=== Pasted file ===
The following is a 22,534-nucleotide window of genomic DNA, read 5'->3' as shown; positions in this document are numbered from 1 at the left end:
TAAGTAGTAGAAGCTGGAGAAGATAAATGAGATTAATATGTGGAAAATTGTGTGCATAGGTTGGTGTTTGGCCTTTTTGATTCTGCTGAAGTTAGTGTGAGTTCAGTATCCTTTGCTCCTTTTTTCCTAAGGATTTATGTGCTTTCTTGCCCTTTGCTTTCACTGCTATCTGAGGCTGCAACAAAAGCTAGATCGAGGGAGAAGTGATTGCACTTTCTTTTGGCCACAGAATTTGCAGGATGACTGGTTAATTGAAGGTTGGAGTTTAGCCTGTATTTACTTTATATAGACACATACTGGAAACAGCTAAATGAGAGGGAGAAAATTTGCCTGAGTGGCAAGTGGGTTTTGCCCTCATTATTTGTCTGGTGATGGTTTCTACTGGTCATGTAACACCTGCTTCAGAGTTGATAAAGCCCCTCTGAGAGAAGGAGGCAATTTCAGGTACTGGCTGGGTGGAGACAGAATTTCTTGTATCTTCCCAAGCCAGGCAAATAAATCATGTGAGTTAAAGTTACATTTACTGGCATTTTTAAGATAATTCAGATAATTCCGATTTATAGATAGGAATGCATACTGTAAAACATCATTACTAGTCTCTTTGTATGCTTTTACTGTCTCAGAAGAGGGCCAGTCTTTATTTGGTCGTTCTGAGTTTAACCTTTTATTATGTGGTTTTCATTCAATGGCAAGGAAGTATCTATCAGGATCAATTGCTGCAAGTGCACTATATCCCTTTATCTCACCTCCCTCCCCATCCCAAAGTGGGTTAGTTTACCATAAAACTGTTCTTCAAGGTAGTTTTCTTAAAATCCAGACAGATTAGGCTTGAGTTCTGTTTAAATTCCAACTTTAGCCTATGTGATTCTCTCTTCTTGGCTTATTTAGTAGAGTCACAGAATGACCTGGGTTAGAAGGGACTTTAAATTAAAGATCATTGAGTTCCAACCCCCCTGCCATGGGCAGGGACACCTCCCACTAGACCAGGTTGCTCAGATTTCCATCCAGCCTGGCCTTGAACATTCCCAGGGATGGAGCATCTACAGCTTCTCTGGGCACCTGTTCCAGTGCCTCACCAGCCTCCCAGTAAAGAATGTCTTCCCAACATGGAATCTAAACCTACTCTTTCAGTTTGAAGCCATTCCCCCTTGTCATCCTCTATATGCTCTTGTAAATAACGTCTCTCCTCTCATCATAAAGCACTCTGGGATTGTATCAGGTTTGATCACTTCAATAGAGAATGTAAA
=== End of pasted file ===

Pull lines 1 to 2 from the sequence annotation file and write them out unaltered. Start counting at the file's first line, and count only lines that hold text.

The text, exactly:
The following is a 22,534-nucleotide window of genomic DNA, read 5'->3' as shown; positions in this document are numbered from 1 at the left end:
TAAGTAGTAGAAGCTGGAGAAGATAAATGAGATTAATATGTGGAAAATTGTGTGCATAGGTTGGTGTTTGGCCTTTTTGATTCTGCTGAAGTTAGTGTGAGTTCAGTATCCTTTGCTCCTTTTTTCCTAAGGATTTATGTGCTTTCTTGCCCTTTGCTTTCACTGCTATCTGAGGCTGCAACAAAAGCTAGATCGAGGGAGAAGTGATTGCACTTTCTTTTGGCCACAGAATTTGCAGGATGACTGGTTAATTGAAGGTTGGAGTTTAGCCTGTATTTACTTTATATAGACACATACTGGAAACAGCTAAATGAGAGGGAGAAAATTTGCCTGAGTGGCAAGTGGGTTTTGCCCTCATTATTTGTCTGGTGATGGTTTCTACTGGTCATGTAACACCTGCTTCAGAGTTGATAAAGCCCCTCTGAGAGAAGGAGGCAATTTCAGGTACTGGCTGGGTGGAGACAGAATTTCTTGTATCTTCCCAAGCCAGGCAAATAAATCATGTGAGTTAAAGTTACATTTACTGGCATTTTTAAGATAATTCAGATAATTCCGATTTATAGATAGGAATGCATACTGTAAAACATCATTACTAGTCTCTTTGTATGCTTTTACTGTCTCAGAAGAGGGCCAGTCTTTATTTGGTCGTTCTGAGTTTAACCTTTTATTATGTGGTTTTCATTCAATGGCAAGGAAGTATCTATCAGGATCAATTGCTGCAAGTGCACTATATCCCTTTATCTCACCTCCCTCCCCATCCCAAAGTGGGTTAGTTTACCATAAAACTGTTCTTCAAGGTAGTTTTCTTAAAATCCAGACAGATTAGGCTTGAGTTCTGTTTAAATTCCAACTTTAGCCTATGTGATTCTCTCTTCTTGGCTTATTTAGTAGAGTCACAGAATGACCTGGGTTAGAAGGGACTTTAAATTAAAGATCATTGAGTTCCAACCCCCCTGCCATGGGCAGGGACACCTCCCACTAGACCAGGTTGCTCAGATTTCCATCCAGCCTGGCCTTGAACATTCCCAGGGATGGAGCATCTACAGCTTCTCTGGGCACCTGTTCCAGTGCCTCACCAGCCTCCCAGTAAAGAATGTCTTCCCAACATGGAATCTAAACCTACTCTTTCAGTTTGAAGCCATTCCCCCTTGTCATCCTCTATATGCTCTTGTAAATAACGTCTCTCCTCTCATCATAAAGCACTCTGGGATTGTATCAGGTTTGATCACTTCAATAGAGAATGTAAA